Using photon impinging effect to study the disparate anchoring stabilities of polar-organic molecules adsorbed on bulk and thin-film metal surfaces
Kowsalya Arumugam1*, Hong-Ming Chen1, Jing-Huan Dai1, Mau-Fu Gao1, Abhishake Goyal1, Meng-Kai Lin1, Yasuo Nakayama3, Tun-Wen Pi2, Sebastian Metz7, Theodoros A. Papadopoulos8, S-J Tang1,2
1Department of Physics and Astronomy, National Tsing Hua University, Hsinchu, Taiwan
2National Synchrotron Radiation Research Center, Hsinchu, Taiwan
3Department of Pure and Applied Chemistry, Tokyo University of Science, Chiba, Japan
4Department of Physics, University of Illinois, Illinois, USA
5Center for Frontier Science, Chiba University, Inage-ku, Japan
6Graduate School of Advanced Integration Science, Chiba University, Inage-ku, Japan
7Scientific Computing Department, STFC Daresbury Laboratory, Warrington, UK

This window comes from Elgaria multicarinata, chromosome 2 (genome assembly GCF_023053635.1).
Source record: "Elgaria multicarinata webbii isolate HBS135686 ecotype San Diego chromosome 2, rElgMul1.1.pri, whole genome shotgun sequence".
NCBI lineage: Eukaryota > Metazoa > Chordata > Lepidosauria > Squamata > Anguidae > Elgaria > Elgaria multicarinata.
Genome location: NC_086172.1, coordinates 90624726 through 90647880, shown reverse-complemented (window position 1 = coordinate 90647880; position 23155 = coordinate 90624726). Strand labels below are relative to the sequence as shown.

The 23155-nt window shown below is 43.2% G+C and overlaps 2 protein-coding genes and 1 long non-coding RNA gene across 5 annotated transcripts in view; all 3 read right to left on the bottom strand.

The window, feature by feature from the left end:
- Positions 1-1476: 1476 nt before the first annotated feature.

8Department of Natural Sciences, University of Chester, Chester, UK
* Presenter:Kowsalya Arumugam,
The behaviors of polar organic molecules, chloroaluminum phthalocyanine (ClAlPc), upon photon-irradiation effects were investigated to realize their adsorption stabilities on the Ag(111) thin film and crystal. Angle-resolved photoelectron spectroscopy (ARPES) was mainly employed to measure the photon-flux dependence of molecular energy states (MES) and vacuum level shift (VLS) for 1-ML ClAlPc in Cl-down configurations, indicating a consistent trend that ClAlPc in Cl-down configuration is evidently more stable on the Ag thin-film surface than on the corresponding surface of the Ag bulk crystal. The intermediate adsorption state, tilted configuration, during the photon impinging, is identified by the large positive VL shifts and broad line shapes to infer the flipping mechanism from Cl-down to Cl-up configuration. The strained effect on Ag thin films from the underlying, 30% lattice mismatched, Ge(111) substrate is considered to cause the enlarged vacancy sites of Ag-film surfaces, that help anchor Cl-down configuration more tightly, as confirmed by the first-principles calculations.

Keywords: Chloroaluminium phthalocyanine, photon irradiation effect, ARPES, Flipping Mechanism